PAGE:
Both the electrical & Lighting layouts can be included in the one plan if the design isn’t too complex such as a standard home. Sometimes, upon request of the builder or If the design is complex with many electrical components, the electrical & lighting layouts are presented on separate plans for ease of reference.

When designing & planning the electrical/lighting layout, the design in conjunction with the home owners’ needs and wants must be considered. Communication between the designer & home owner is vital for the best possible outcome.

So, what actually gets resolved when a lighting & electrical plan is produced;

  • The location & types of lighting that will improve the functionality of the space & compliment the design. Types of lighting include, pendant, down lights, spot lights, wall lights, track & strip lighting etc. These fittings will be determined by their purpose. For example, ‘Direct lighting’ has a sole purpose of generally lighting a whole area within the space such as a living room, kitchen, bathroom etc. ‘Indirect Lighting’ such as ceiling coves or bulkheads. ‘Functional Lighting’ needs to be planned according to the purpose or task it is serving for example, reading lights, mirror lighting, bedside lamps, undercounter lighting, Entrance lighting, step/stair lighting. ‘Decorative Lighting’ such as pendant & wall lights, niche lights, shelf lighting etc these create a warm, soft mood lighting when too much light is not required.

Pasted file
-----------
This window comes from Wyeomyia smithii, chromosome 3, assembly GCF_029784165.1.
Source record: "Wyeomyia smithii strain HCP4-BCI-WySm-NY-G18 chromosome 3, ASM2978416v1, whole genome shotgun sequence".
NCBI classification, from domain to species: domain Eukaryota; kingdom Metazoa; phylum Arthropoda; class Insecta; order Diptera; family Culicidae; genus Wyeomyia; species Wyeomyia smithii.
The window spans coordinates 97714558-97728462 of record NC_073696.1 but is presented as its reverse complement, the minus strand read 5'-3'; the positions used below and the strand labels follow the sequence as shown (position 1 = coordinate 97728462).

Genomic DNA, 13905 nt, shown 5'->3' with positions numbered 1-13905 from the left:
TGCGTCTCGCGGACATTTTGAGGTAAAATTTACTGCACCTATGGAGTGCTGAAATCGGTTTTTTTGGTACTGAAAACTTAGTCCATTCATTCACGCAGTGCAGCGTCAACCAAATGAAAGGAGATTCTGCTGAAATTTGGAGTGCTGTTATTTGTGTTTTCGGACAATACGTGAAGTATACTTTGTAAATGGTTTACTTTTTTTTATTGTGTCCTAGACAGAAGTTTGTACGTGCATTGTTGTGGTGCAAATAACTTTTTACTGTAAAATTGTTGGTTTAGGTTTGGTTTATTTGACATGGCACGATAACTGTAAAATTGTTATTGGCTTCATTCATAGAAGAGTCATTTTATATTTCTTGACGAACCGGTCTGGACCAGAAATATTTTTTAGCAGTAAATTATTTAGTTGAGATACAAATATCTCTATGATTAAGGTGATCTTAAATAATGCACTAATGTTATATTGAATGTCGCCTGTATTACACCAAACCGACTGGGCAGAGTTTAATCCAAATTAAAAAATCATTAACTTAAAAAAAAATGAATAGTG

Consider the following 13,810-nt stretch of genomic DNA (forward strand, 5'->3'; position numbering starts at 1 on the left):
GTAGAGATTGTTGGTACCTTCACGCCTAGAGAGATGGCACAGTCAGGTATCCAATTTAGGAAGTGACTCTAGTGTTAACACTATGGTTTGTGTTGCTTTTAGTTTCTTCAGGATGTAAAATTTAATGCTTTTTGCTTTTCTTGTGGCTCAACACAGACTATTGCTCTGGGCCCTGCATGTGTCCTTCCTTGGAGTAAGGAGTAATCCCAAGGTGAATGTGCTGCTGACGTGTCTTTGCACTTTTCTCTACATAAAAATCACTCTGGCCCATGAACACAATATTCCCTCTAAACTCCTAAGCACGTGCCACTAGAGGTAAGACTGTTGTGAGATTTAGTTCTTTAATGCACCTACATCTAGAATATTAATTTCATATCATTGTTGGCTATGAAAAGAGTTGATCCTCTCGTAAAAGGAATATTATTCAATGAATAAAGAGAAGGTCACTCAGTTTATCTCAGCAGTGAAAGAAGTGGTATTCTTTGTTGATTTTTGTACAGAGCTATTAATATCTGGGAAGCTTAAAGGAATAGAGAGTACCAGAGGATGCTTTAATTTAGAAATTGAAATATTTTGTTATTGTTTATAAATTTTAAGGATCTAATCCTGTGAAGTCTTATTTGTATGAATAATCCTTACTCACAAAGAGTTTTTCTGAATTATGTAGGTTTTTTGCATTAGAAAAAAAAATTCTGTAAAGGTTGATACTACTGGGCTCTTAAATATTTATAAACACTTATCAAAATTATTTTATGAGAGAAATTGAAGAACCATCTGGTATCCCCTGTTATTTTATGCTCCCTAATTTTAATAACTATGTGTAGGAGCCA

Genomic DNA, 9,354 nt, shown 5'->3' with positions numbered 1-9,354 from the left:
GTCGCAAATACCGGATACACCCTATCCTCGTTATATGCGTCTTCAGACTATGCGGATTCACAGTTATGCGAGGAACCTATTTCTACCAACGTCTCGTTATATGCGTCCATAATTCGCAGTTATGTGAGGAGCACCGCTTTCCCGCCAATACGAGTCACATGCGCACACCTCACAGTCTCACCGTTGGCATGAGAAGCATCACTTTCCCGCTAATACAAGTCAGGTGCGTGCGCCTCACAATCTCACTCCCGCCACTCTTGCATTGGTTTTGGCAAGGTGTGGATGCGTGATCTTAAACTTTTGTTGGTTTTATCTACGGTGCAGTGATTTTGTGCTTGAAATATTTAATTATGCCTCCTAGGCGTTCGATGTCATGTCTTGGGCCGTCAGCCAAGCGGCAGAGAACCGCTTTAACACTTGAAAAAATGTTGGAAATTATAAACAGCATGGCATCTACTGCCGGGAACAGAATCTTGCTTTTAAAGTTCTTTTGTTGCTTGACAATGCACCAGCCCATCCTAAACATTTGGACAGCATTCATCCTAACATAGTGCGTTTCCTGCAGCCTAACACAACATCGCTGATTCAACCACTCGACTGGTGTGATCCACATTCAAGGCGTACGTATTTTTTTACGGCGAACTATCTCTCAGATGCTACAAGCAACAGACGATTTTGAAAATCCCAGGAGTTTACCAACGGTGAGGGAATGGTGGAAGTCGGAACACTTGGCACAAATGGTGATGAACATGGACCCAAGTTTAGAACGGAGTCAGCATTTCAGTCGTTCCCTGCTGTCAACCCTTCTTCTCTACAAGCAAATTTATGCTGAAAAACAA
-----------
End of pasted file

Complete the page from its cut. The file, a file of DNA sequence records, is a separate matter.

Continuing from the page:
• The location of other hard wired electrical fittings such as fans, air-conditioning & their switching, large appliances such as fridges, washing machines, dryers, small kitchen appliances & gadgets (microwaves, blenders, air fryers etc)
  • The location of media/entertainment consoles & devices TV sockets, data cabling, LAN internets points, phone lines, music systems etc. You need to think about the location & cluster of gadgets so as to avoid overloading on electrical circuits. 

    Generally, an ‘indicative electrical/ lighting layout’ (which your Interior designer or architect can produce) will provide sufficient information to pass onto your electrician allowing them to focus on their area of expertise in resolving the technical aspect of their work to achieve your desired outcome. In essence, it is a diagrammatical version of a ‘brief’ for the builder & electrician to work off.

    A well planned & carefully considered electrical & lighting plan significantly adds aesthetic & comfort to the space in complimenting the various aspects of the design and it’s features. It works in harmony with the design, contributing to the efficient flow and functionality of the space as a whole. Definitely worth thinking about for your next renovation or new build.

    TIP: Prior to commencing your renovation ask your electrician to assess the state of your existing electrical board. Assesing the electricals in line with your renovation intentions allows for any upgrades to be accounted for and therefore factored into your construction budget.